Category: Travel News
Published on 09 June 2016
Written by Hamid
Several of Thailand’s best known islands, including the spot made famous in the film “The Beach,” are closed indefinitely due to concerns of both damage from tourists and coral bleaching connected to climate change.
Part of this is a sustainability issue. Tourism is growing rapidly around the world, meaning that more and more people are visiting popular destinations for a Thailand Luxury Tour — which was the 10th most visited country in the world in 2014, according to the World Tourism Organization, with more than 26 million tourists visiting the Southeast Asian nation. That is a staggering increase of 24 percent from 2013.
Unfortunately, tourists can have a negative impact on the environment, something that is plainly becoming a problem in Thailand. More visitors coming to the same beaches equals more trash and more erosion. The recent spate of people taking selfies with animals resulting in their deaths is a testament to the adverse impacts of tourism. In Thailand, the biggest problem was massive crowds.
Thon Thamrongnawasawat, deputy dean of the Faculty of Fisheries of Kasetsart University, told the Bangkok Post that there were sometimes well over 1,000 tourists on a beach on Koh Tachai that could hold up to 70 people, as well as tour boats and food stalls.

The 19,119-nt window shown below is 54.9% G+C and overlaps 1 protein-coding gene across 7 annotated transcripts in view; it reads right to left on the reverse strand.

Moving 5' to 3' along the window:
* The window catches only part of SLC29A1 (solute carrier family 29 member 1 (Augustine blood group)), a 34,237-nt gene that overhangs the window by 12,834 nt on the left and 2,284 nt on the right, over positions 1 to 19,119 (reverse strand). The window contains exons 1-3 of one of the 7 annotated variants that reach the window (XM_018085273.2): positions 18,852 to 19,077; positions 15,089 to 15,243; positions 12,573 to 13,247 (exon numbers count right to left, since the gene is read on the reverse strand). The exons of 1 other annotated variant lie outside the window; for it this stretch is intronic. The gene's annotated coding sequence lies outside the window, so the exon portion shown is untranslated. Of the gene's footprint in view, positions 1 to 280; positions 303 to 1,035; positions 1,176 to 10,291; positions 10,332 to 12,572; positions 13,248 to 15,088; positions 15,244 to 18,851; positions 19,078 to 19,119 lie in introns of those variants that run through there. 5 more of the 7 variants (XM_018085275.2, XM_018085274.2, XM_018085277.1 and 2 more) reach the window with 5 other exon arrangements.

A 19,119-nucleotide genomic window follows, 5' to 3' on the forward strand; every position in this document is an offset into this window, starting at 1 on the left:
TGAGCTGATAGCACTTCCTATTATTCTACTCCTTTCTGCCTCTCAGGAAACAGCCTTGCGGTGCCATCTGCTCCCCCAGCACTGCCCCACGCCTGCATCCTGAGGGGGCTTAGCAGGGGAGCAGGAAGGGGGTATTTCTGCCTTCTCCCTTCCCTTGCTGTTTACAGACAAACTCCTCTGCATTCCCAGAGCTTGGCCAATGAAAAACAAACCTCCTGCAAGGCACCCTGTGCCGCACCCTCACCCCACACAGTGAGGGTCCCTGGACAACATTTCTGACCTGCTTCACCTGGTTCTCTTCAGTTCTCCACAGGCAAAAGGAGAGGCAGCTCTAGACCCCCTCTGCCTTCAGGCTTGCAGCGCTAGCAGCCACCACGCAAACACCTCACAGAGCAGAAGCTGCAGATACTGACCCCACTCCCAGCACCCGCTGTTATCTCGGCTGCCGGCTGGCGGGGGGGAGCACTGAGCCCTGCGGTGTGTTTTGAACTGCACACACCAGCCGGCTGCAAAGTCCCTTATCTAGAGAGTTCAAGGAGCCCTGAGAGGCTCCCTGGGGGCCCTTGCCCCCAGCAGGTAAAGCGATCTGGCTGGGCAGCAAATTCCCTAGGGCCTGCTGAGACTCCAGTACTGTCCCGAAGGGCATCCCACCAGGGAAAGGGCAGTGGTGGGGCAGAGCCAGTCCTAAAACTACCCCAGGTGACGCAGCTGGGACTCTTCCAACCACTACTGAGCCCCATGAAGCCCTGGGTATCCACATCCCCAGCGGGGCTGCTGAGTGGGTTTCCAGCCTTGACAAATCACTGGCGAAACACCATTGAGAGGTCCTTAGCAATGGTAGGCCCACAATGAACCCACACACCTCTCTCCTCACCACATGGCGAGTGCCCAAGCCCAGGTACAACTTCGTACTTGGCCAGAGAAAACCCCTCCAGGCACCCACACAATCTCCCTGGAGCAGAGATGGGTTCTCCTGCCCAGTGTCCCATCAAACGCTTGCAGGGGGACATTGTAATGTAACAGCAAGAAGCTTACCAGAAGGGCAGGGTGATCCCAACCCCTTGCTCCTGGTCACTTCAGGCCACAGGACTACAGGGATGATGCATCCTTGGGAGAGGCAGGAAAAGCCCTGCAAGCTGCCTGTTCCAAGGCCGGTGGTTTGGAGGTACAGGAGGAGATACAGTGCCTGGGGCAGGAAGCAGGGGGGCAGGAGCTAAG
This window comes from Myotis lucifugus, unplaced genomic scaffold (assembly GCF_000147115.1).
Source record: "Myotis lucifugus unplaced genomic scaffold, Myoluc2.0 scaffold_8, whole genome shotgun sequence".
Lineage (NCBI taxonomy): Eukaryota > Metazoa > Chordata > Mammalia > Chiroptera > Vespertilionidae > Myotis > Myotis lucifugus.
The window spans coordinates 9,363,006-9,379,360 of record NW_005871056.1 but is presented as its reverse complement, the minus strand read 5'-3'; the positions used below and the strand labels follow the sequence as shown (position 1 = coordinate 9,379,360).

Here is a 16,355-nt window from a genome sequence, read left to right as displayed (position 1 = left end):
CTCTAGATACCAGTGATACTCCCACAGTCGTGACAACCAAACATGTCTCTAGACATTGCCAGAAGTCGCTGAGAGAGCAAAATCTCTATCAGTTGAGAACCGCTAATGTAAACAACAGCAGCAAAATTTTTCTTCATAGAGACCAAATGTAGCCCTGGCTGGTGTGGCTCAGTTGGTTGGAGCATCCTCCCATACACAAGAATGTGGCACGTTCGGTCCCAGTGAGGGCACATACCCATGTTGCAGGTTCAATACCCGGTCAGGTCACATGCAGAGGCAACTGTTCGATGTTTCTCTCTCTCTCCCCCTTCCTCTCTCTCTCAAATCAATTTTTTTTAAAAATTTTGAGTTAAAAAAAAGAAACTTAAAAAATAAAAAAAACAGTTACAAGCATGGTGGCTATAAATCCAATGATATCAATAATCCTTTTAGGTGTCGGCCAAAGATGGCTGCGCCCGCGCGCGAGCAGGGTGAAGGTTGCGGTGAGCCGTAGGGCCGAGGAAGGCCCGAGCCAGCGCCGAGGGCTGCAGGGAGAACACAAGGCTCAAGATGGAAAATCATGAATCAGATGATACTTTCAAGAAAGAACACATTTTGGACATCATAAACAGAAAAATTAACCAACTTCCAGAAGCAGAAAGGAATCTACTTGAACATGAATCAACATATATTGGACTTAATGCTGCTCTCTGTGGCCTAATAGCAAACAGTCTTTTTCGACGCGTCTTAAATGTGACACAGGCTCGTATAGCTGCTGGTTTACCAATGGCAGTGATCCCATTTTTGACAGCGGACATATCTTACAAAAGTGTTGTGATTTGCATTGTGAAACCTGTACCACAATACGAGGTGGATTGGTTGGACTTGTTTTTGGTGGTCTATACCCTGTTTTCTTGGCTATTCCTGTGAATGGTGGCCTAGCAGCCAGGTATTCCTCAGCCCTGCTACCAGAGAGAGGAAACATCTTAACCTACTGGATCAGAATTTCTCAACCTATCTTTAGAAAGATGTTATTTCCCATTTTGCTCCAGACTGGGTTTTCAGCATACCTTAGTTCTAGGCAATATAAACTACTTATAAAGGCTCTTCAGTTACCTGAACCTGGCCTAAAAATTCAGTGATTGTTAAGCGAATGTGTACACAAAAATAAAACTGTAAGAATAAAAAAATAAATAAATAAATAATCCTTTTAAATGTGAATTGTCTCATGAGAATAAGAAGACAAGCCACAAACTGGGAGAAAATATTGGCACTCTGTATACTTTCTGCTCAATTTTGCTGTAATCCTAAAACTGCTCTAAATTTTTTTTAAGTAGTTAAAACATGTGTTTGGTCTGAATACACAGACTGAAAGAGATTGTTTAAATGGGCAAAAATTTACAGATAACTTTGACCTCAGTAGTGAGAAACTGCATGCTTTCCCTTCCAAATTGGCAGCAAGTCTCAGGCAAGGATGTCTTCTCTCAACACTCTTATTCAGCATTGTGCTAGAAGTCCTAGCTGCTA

“This caused the island to quickly deteriorate. If it’s not closed now, we’ll lose Koh Tachai permanently,” he said.
In some places near the popular island destination Phuket, 80 percent of coral reefs are damaged due to too many people diving and not keeping a safe distance from these precious marine lifeforms. In other places, overcrowding of speedboats increased pollution and damaged fragile coastlines.
This is not inevitable, of course – ethical tourism can allow visitors to appreciate and enjoy a place, while preserving it for others to also enjoy. This is what helped countries like Costa Rica and Botswana preserve their natural environments in a way that allows people to enjoy the true beauty of nature.
There is another issue, of course: climate change, which is impacting every part of the world. If it is not tackled, it will result in the destruction of not only Thailand’s pristine coastal environment, but also countless pieces of natural heritage around the world, no matter how few tourists come to visit. Coral bleaching, for example, is accentuating the impacts of tourism on Thailand’s coral reefs.
What is happening in Thailand could be a sign of what’s to come. It is a warning to us. We need to increase the viability of ethical, environmentally-friendly tourism — both through good behavior and initiatives to ensure that impacts are mitigated on the ground. And we also must move forward on the Paris Agreement goals, ensure that warming stays below 1.5 degrees Celsius, and put more research and funding into how we can prevent climate impacts, such as coral bleaching.
Otherwise, tourism may drop — not because people don’t want to travel, but because there just aren’t any beautiful places left to visit.